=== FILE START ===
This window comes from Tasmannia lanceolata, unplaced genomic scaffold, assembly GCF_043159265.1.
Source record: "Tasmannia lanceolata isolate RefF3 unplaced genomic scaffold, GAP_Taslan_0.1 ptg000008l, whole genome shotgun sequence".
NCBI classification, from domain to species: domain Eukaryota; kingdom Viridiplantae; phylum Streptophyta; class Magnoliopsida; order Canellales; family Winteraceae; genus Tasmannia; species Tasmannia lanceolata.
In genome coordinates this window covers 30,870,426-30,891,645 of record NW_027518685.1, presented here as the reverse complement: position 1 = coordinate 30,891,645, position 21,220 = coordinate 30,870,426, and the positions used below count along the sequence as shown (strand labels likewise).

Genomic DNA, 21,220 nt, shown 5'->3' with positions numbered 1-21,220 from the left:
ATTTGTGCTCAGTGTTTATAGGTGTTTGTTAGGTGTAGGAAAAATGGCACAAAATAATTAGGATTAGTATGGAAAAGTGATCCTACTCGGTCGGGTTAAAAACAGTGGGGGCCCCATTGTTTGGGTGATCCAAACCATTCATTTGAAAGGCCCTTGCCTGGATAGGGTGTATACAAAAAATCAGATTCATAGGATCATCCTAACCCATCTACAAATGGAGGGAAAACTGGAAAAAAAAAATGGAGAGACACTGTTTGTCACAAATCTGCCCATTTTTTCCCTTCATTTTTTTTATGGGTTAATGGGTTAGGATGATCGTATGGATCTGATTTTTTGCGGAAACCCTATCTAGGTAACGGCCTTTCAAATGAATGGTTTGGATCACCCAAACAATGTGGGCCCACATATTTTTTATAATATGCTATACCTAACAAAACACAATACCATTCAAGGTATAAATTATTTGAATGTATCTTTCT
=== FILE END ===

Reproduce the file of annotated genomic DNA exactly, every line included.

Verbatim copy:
This window comes from Tasmannia lanceolata, unplaced genomic scaffold, assembly GCF_043159265.1.
Source record: "Tasmannia lanceolata isolate RefF3 unplaced genomic scaffold, GAP_Taslan_0.1 ptg000008l, whole genome shotgun sequence".
NCBI classification, from domain to species: domain Eukaryota; kingdom Viridiplantae; phylum Streptophyta; class Magnoliopsida; order Canellales; family Winteraceae; genus Tasmannia; species Tasmannia lanceolata.
In genome coordinates this window covers 30,870,426-30,891,645 of record NW_027518685.1, presented here as the reverse complement: position 1 = coordinate 30,891,645, position 21,220 = coordinate 30,870,426, and the positions used below count along the sequence as shown (strand labels likewise).

Genomic DNA, 21,220 nt, shown 5'->3' with positions numbered 1-21,220 from the left:
ATTTGTGCTCAGTGTTTATAGGTGTTTGTTAGGTGTAGGAAAAATGGCACAAAATAATTAGGATTAGTATGGAAAAGTGATCCTACTCGGTCGGGTTAAAAACAGTGGGGGCCCCATTGTTTGGGTGATCCAAACCATTCATTTGAAAGGCCCTTGCCTGGATAGGGTGTATACAAAAAATCAGATTCATAGGATCATCCTAACCCATCTACAAATGGAGGGAAAACTGGAAAAAAAAAATGGAGAGACACTGTTTGTCACAAATCTGCCCATTTTTTCCCTTCATTTTTTTTATGGGTTAATGGGTTAGGATGATCGTATGGATCTGATTTTTTGCGGAAACCCTATCTAGGTAACGGCCTTTCAAATGAATGGTTTGGATCACCCAAACAATGTGGGCCCACATATTTTTTATAATATGCTATACCTAACAAAACACAATACCATTCAAGGTATAAATTATTTGAATGTATCTTTCT